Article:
Periodic Reporting for period 2 - METRO-HAUL (METRO High bandwidth, 5G Application-aware optical network, with edge storage, compUte and low Latency)
Reporting period: 2018-07-01 to 2020-09-30
Video surveillance in cities today is expensive to build largely because of the cost of cabling and the bandwidth constraints that often make in necessary to place recording servers on poles in the street to be physically close to the cameras. For maintenance purposes, servers on poles in the street are less than ideal. Therefore cost is still a major obstacle to building out large city surveillance projects.
Tracking objects automatically between such recording servers is not possible due to latency issues. A typical situation is that on camera with a birds eye view overlooks an area and other cameras with the ability to zoom in on a suspect are placed at street level and are controlled using information gained from the overview. This requires low latency communication between the components. Currently such a setup will only work inside one building with all components on the same high speed internal network. In city surveillance the latency in a larger network and the associated cost of special purpose networks does not allow the use of such technology.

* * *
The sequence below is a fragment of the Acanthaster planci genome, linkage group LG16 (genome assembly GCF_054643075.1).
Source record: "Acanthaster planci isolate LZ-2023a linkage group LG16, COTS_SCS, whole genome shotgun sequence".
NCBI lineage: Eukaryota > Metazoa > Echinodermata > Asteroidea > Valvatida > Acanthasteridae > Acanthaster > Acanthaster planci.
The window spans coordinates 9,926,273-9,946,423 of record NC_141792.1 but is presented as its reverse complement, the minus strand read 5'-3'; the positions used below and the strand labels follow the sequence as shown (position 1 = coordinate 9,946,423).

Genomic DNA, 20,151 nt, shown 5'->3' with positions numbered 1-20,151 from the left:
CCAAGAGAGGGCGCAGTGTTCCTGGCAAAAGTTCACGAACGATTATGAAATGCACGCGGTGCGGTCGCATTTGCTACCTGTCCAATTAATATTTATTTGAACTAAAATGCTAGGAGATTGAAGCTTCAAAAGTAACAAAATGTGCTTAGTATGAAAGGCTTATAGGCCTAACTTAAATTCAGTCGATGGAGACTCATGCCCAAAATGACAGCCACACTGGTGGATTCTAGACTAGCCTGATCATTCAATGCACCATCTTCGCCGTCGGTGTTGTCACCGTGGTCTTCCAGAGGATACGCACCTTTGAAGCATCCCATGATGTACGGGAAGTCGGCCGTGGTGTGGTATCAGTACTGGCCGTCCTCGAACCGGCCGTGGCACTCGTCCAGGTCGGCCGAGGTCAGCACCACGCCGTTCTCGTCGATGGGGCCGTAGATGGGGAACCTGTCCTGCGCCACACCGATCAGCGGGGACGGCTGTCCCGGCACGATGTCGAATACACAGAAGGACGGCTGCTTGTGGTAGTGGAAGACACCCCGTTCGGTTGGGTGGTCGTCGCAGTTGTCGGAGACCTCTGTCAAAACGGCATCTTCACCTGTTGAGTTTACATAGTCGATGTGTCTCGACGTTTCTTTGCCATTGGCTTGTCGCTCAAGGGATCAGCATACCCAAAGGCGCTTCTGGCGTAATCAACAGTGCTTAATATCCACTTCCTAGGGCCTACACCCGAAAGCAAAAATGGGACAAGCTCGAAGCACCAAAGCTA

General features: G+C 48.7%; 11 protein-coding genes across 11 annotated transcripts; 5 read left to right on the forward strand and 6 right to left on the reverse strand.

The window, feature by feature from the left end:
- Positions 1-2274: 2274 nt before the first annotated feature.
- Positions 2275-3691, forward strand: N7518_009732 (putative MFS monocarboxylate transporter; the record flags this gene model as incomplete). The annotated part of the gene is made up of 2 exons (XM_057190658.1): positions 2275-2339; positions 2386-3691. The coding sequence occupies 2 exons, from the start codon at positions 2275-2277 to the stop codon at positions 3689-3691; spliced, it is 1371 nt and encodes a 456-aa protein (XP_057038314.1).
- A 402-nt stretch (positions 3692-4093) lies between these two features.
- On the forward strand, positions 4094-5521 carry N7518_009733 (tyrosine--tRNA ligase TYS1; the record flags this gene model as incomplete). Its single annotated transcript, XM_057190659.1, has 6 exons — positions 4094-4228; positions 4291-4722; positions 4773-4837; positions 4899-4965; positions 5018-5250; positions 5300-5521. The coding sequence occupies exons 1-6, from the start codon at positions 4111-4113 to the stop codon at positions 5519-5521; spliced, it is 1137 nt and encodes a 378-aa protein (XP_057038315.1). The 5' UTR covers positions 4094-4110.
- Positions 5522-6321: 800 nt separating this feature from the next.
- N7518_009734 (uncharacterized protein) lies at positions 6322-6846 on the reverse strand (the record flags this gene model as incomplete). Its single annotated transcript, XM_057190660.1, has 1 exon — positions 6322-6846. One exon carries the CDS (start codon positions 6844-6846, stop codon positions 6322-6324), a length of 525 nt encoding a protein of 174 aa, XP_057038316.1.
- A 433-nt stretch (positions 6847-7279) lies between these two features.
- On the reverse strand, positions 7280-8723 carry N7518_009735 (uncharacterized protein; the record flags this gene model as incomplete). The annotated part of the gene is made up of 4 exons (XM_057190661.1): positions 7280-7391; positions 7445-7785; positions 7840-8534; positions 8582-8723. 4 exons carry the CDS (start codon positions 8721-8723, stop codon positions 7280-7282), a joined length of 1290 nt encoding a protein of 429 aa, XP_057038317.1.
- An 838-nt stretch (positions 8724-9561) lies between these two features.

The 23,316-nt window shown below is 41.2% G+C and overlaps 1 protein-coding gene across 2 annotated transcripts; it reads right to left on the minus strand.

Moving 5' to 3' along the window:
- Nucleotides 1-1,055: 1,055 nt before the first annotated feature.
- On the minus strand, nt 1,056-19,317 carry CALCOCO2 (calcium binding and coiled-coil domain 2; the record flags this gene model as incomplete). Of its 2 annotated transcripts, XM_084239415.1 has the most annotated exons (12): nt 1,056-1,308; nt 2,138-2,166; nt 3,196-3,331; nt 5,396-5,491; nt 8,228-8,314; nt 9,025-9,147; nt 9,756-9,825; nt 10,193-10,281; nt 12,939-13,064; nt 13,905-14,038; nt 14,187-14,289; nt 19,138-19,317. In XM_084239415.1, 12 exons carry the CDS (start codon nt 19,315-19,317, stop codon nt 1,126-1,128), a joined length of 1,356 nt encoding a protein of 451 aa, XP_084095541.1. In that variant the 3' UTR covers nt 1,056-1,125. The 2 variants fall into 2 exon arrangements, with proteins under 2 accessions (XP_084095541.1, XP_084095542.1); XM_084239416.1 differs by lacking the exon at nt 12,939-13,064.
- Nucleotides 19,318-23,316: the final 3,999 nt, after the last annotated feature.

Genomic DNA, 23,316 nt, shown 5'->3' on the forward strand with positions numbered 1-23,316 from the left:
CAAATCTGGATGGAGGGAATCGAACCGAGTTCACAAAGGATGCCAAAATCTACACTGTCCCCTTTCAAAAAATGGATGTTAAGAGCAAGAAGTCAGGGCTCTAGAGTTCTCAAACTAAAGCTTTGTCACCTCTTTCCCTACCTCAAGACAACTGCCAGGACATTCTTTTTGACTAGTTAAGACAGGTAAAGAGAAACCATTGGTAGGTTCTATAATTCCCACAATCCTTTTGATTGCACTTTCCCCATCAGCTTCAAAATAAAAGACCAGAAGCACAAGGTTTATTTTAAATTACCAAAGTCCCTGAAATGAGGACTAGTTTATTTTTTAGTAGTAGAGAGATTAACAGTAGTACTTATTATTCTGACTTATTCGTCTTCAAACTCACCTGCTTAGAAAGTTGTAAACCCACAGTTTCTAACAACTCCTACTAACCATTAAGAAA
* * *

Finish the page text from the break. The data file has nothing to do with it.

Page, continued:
Use for society
Video surveillance can help to make cities safer and smarter.
Terrorist and criminal activities may be prevented or at least be forensically examined to arrest perpetrators and collaborators. This has been proven in the aftermath of the Boston marathon attack and also in the attacks in Paris and Bruxelles.
Other uses range from improvement of traffic management to city maintenance improvements and cost savings. Obviously care needs to be taken that the civil rights of the population in general are not infringed beyond what is absolutely necessary to achieve the objectives.
The first objective is to show that video surveillance servers can be placed inside the Metro network. This is expected to yield significant cost savings thus making video surveillance in cities more viable and increasing camera density.
The second objective is to show that the low latency of Metro networks allows the handover of object tracking information between cameras in real time. This will be demonstrated in the Berlin demo.
Video surveillance in cities can provide greater safety and can be a building block towards a smart city that provides a higher level of service at manageable cost.
Wide spread video surveillance in cities does have implications for civil rights. There is an ongoing and necessary public discussion on what level of video surveillance is acceptable or desirable in a democratic society.